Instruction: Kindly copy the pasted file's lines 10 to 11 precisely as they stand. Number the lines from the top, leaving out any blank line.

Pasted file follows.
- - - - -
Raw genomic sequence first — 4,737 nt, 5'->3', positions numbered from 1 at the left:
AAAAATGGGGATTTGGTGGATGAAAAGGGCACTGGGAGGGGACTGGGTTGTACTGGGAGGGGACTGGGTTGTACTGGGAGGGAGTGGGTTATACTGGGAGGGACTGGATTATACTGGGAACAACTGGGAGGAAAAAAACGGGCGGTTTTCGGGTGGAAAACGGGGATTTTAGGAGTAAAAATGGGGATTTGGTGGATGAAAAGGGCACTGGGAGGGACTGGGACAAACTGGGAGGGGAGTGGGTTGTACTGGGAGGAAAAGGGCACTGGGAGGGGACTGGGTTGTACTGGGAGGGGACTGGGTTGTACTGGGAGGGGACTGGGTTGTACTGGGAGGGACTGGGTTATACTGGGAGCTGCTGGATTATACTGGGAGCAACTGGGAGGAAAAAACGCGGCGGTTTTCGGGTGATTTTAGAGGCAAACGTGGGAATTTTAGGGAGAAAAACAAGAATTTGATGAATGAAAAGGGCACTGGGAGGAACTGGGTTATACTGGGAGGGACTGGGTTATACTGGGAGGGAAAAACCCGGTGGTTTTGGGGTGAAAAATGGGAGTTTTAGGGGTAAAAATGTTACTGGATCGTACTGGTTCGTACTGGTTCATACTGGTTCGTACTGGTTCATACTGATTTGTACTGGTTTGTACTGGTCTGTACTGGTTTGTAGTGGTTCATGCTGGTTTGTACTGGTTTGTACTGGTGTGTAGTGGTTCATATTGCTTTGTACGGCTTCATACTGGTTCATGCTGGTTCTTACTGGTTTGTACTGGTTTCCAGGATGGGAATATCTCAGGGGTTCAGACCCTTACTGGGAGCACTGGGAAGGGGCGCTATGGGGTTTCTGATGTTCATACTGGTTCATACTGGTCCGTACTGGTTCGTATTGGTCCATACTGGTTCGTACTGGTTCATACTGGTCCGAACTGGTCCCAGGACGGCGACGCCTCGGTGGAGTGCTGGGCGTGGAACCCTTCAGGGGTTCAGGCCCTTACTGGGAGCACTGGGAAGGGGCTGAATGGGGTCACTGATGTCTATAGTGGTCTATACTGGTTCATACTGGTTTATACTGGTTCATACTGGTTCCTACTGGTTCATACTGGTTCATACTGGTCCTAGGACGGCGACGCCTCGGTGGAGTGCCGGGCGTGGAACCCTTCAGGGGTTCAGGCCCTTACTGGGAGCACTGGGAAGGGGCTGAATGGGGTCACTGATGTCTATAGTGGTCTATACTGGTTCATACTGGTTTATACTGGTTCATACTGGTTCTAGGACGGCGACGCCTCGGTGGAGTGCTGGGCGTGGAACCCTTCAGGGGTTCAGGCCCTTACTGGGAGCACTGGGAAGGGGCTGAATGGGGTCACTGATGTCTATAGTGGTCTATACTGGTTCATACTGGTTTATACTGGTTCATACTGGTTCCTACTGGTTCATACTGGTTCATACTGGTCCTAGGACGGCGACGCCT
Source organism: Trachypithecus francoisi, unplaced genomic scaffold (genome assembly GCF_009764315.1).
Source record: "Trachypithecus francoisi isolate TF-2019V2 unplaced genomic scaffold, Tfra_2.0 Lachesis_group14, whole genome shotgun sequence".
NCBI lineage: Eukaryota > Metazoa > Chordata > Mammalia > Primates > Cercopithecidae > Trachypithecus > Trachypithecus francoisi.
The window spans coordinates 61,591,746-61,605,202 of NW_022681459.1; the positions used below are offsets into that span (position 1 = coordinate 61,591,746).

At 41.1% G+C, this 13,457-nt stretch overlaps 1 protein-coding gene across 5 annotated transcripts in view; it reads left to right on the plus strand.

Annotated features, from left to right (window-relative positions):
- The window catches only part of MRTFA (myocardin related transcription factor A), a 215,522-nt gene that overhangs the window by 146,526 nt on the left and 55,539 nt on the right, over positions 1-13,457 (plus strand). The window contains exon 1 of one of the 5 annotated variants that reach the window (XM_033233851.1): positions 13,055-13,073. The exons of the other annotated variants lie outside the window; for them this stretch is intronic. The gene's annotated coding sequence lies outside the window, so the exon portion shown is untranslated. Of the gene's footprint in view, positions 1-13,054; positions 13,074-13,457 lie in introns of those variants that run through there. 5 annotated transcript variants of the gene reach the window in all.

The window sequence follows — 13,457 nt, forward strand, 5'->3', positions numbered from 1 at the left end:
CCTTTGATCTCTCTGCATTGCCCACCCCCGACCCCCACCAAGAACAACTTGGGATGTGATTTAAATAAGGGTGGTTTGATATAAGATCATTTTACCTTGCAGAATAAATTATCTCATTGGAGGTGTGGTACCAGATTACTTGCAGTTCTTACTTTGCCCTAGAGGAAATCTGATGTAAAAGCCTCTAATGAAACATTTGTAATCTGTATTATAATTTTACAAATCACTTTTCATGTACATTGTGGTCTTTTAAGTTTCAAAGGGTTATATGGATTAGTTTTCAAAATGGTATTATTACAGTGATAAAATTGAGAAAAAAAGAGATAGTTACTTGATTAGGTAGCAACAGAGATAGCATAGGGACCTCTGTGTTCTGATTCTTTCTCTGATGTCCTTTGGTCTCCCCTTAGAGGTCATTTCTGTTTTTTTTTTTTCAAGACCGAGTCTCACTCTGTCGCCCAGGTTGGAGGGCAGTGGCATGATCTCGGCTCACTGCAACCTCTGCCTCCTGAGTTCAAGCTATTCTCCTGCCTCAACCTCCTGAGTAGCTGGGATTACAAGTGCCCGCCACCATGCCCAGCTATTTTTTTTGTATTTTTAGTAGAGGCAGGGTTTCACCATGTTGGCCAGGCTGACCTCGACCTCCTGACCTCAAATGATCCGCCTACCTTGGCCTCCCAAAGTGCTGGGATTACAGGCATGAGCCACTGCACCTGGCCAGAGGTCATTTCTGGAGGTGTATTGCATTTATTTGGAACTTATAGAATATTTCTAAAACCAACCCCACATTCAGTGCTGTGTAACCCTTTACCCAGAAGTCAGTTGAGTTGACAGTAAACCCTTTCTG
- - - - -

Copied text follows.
The window sequence follows — 13,457 nt, forward strand, 5'->3', positions numbered from 1 at the left end:
CCTTTGATCTCTCTGCATTGCCCACCCCCGACCCCCACCAAGAACAACTTGGGATGTGATTTAAATAAGGGTGGTTTGATATAAGATCATTTTACCTTGCAGAATAAATTATCTCATTGGAGGTGTGGTACCAGATTACTTGCAGTTCTTACTTTGCCCTAGAGGAAATCTGATGTAAAAGCCTCTAATGAAACATTTGTAATCTGTATTATAATTTTACAAATCACTTTTCATGTACATTGTGGTCTTTTAAGTTTCAAAGGGTTATATGGATTAGTTTTCAAAATGGTATTATTACAGTGATAAAATTGAGAAAAAAAGAGATAGTTACTTGATTAGGTAGCAACAGAGATAGCATAGGGACCTCTGTGTTCTGATTCTTTCTCTGATGTCCTTTGGTCTCCCCTTAGAGGTCATTTCTGTTTTTTTTTTTTCAAGACCGAGTCTCACTCTGTCGCCCAGGTTGGAGGGCAGTGGCATGATCTCGGCTCACTGCAACCTCTGCCTCCTGAGTTCAAGCTATTCTCCTGCCTCAACCTCCTGAGTAGCTGGGATTACAAGTGCCCGCCACCATGCCCAGCTATTTTTTTTGTATTTTTAGTAGAGGCAGGGTTTCACCATGTTGGCCAGGCTGACCTCGACCTCCTGACCTCAAATGATCCGCCTACCTTGGCCTCCCAAAGTGCTGGGATTACAGGCATGAGCCACTGCACCTGGCCAGAGGTCATTTCTGGAGGTGTATTGCATTTATTTGGAACTTATAGAATATTTCTAAAACCAACCCCACATTCAGTGCTGTGTAACCCTTTACCCAGAAGTCAGTTGAGTTGACAGTAAACCCTTTCTG